Good Hearted Woman
|Good Hearted Woman|
|Studio album by Waylon Jennings|
|Waylon Jennings chronology|
Along with Ladies Love Outlaws, released later in 1972, and Lonesome, On'ry and Mean (released early the following year), Good Hearted Woman was responsible for transforming Jennings' image into that of one of the representatives of the outlaw country movement. The LP contains a slew of songs written by likeminded songwriters such as Willie Nelson, Tony Joe White and Kris Kristofferson, whose compositions were pushing the boundaries of the conservative country music establishment. Jennings, who had been frustrated by the assembly line production at RCA for years, became a leading force in what was being called "progressive country" music. In the audio version of his autobiography Waylon, the singer recalls his frustration: "I would think of ideas and before I got a chance to put 'em down - or even hear if they even worked - they'd tell me I was wrong. I'd say, 'What the fuck ya mean, it's wrong?' 'Well, it'll make the record skip, if we put that big drum beat on it. We don't understand that rhythm. We have to smooth it out or we'll never get played on radio.' And the best one was, 'That's not country.' I always hated labels, and they kept trying to stick one on me."
Recording and composition
Good Hearted Woman was produced by Ronnie Light, who was appointed by Chet Atkins to produce Waylon after Danny Davis left to work with his brass ensemble. In his autobiography, Jennings, who had developed a chip on his shoulder regarding producers, admitted to badgering the young producer during the sessions: "Ronny was young, one of the nicest people in the world, and didn't deserve the misery I put him through. I got more freedom with him as a producer, although I was still using musicians who didn't know what I was about."
The album's most famous song is the title track, which has since become a country classic. In 1969, while staying at the Fort Worther Motel in Fort Worth, Texas, Jennings was inspired to start writing the song when he saw an advertising on a newspaper promoting Tina Turner as a "good hearted woman loving two-timing men", a reference to Ike Turner. Jennings went to talk to Nelson, who was in a middle of a poker game, and told Nelson about his idea. While they kept playing, they expanded the lyrics as Nelson's wife Connie Koepke was writing them down. The extent of Nelson's contribution remains open to question, however. In the authorized Jennings video biography Renegade Outlaw Legend, Nelson admits, "I think he had most of that song written. We were in a poker game and he said, 'Hey, I'm writin' a song,' so we laid out of the poker game for a few hands. I think I gave him a line or two and wound up with half the song." In Michael Striessguth's book Outlaw: Waylon, Willie, Kris, and the Renegades of Nashville, Jennings guitarist Billy Ray Reynolds insists that Waylon approached him to work on the song around the same time but Reynolds refused, feeling that the song was finished: "The next day or so, he got into a poker game and he did the same thing to Willie. And Waylon even suggested the line that Willie is supposed to have written. It was Waylon's line and Willie said, 'Hey, I like that.' So Willie wound up with half the song and half the publishing. I don't want to make Willie mad at me, but Waylon already had that song written." It soared to #3 on the country singles chart, followed by "Sweet Dream Woman," which reached #7. Jennings also recorded the Nelson composition "It Should Be Easier Now" and the metaphorical Kristofferson's tune "To Beat the Devil." In 2013, author Michael Striessguth wrote that Jennings "painted the song with authenticity that could only come from a childhood in poverty and ten years of hard living on the road; indeed, it was one of the first times anybody could sit back and say, 'Waylon nailed that one.'" Jennings also contributed "Do No Good Woman" to the album.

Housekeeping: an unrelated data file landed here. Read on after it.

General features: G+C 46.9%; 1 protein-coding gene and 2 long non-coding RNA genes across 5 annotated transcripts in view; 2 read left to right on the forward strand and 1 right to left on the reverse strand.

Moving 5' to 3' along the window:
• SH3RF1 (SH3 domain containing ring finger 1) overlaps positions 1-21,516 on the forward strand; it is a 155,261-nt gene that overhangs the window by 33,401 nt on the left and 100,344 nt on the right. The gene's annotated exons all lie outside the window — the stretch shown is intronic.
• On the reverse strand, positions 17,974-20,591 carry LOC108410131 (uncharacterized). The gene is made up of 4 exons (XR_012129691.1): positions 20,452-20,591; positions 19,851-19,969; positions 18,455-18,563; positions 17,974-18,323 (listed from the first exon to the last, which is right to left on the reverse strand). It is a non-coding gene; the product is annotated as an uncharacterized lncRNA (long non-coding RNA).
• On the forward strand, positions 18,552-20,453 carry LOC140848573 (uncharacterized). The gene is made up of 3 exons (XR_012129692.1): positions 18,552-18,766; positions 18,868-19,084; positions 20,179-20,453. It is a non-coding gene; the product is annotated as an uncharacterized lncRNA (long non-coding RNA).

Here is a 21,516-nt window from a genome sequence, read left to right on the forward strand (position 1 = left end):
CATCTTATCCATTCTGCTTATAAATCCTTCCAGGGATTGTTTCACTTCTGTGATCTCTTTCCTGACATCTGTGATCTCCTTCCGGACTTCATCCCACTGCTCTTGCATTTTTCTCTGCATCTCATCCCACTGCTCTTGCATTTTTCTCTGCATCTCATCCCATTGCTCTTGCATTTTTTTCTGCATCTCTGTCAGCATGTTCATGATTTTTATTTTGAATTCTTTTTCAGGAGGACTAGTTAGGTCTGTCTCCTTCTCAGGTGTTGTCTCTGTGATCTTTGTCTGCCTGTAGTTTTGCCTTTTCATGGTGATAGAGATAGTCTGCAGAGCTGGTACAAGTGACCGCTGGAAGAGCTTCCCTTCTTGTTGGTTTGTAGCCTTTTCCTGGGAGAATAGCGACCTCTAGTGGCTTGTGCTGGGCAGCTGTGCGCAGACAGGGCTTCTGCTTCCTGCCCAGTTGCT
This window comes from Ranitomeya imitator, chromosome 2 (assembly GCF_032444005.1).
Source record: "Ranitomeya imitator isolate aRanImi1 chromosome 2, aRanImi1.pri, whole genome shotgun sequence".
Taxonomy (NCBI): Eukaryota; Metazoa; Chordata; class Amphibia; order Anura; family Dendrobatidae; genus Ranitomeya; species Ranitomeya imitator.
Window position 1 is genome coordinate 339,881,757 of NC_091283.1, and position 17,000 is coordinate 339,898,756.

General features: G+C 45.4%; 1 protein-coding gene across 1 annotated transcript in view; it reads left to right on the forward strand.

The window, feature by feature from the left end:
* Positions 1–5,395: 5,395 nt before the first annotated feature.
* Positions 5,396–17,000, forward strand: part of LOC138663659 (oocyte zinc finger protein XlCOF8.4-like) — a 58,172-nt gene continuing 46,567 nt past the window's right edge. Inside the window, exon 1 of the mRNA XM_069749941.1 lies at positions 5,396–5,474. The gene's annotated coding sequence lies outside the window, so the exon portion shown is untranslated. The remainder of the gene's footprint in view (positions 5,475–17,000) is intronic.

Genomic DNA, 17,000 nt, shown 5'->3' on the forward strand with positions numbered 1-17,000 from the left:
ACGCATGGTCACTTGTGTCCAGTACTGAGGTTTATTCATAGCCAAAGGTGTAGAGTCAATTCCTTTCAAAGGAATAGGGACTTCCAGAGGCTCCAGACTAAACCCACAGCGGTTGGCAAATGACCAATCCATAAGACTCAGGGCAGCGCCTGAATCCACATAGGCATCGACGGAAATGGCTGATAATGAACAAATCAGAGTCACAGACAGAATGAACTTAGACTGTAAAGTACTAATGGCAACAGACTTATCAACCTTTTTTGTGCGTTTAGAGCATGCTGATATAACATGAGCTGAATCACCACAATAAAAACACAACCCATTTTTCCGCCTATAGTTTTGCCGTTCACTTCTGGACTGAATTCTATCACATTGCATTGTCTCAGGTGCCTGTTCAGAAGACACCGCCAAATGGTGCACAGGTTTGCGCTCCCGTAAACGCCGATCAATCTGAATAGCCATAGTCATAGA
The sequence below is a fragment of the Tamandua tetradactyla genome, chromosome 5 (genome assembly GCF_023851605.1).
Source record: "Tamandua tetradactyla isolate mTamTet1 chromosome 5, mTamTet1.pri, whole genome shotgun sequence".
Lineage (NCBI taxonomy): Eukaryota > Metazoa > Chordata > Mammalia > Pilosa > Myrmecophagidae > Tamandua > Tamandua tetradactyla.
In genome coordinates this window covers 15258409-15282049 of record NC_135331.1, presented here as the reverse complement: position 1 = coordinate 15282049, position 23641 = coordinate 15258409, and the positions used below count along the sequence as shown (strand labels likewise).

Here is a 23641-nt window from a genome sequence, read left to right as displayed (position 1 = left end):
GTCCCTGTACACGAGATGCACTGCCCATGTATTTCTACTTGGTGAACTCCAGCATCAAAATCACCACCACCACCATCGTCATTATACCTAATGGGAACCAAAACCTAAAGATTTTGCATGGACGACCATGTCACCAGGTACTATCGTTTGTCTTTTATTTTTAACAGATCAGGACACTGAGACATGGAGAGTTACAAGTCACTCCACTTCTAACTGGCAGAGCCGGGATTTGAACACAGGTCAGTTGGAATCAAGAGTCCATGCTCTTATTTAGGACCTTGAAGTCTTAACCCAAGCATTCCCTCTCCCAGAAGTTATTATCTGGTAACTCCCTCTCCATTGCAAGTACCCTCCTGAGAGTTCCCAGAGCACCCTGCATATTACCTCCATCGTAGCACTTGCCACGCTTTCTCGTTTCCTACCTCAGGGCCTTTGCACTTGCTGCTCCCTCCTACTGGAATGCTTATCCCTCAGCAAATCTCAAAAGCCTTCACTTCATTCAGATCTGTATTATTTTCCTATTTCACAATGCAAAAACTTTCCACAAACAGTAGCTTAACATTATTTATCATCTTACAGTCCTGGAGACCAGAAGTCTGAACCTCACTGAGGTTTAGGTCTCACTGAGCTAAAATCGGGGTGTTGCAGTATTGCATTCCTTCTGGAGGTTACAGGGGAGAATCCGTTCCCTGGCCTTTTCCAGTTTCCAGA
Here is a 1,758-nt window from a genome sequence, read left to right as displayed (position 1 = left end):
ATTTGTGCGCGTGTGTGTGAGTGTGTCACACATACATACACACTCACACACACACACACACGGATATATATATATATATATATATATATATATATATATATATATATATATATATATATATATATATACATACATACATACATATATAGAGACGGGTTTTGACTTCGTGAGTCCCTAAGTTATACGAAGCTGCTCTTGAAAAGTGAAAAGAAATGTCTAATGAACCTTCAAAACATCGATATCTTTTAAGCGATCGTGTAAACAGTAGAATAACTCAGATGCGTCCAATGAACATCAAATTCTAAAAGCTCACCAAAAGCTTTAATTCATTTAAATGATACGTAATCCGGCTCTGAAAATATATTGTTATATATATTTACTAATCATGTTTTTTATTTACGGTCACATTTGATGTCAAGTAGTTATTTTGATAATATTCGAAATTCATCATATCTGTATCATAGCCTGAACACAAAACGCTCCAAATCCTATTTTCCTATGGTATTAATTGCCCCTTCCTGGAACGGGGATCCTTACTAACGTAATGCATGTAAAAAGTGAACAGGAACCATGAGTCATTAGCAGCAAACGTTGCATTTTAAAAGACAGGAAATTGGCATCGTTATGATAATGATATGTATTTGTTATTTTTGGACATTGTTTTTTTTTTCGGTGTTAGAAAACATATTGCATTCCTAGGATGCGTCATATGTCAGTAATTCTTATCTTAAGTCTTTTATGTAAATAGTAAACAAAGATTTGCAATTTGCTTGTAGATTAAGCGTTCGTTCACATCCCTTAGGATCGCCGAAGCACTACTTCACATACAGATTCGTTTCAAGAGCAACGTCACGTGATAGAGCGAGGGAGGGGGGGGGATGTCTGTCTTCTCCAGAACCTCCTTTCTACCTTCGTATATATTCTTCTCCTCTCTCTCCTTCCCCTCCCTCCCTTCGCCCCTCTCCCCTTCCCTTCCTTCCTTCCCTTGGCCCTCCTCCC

The original liner notes were written by Willie Nelson and describe the first time Jennings and Nelson met in Phoenix, Arizona. The album was reissued in 1978 by RCA (AYL1-3737) with the same track listing, but different cover art. Nelson's back cover liner notes were not included.
The album peaked at #7 on the Billboard country albums chart. AllMusic: "In sum, Good Hearted Woman is a pretty sensational outing for Jennings; he's feeling his power here, and as the door opened just one more crack, the listener can hear how it never closed again."
- "Good Hearted Woman" (Waylon Jennings, Willie Nelson) – 3:00
- "Same Old Lover Man" (Gordon Lightfoot) – 2:48
- "One of My Bad Habits" (Harlan Howard) – 2:14
- "Willie and Laura Mae Jones" (Tony Joe White) – 2:57
- "It Should Be Easier Now" (Nelson) – 3:05
- "Do No Good Woman" (Jennings) – 2:11
- "Unsatisfied" (Shirl Milete) – 2:50
- "I Knew You'd Be Leavin'" (Billy Ray Reynolds) – 2:43
- "Sweet Dream Woman" (Chip Taylor, Al Gordoni) – 2:59
- "To Beat the Devil" (Kris Kristofferson) – 4:04
- Jennings, Waylon; Kaye, Lenny 1996.
- Horstman, Dorothy 1996, p. 104.
- "Waylon Jennings & Willie Nelson - Good Hearted Woman". New Musical Express. IPC MEDIA. Retrieved June 3, 2012.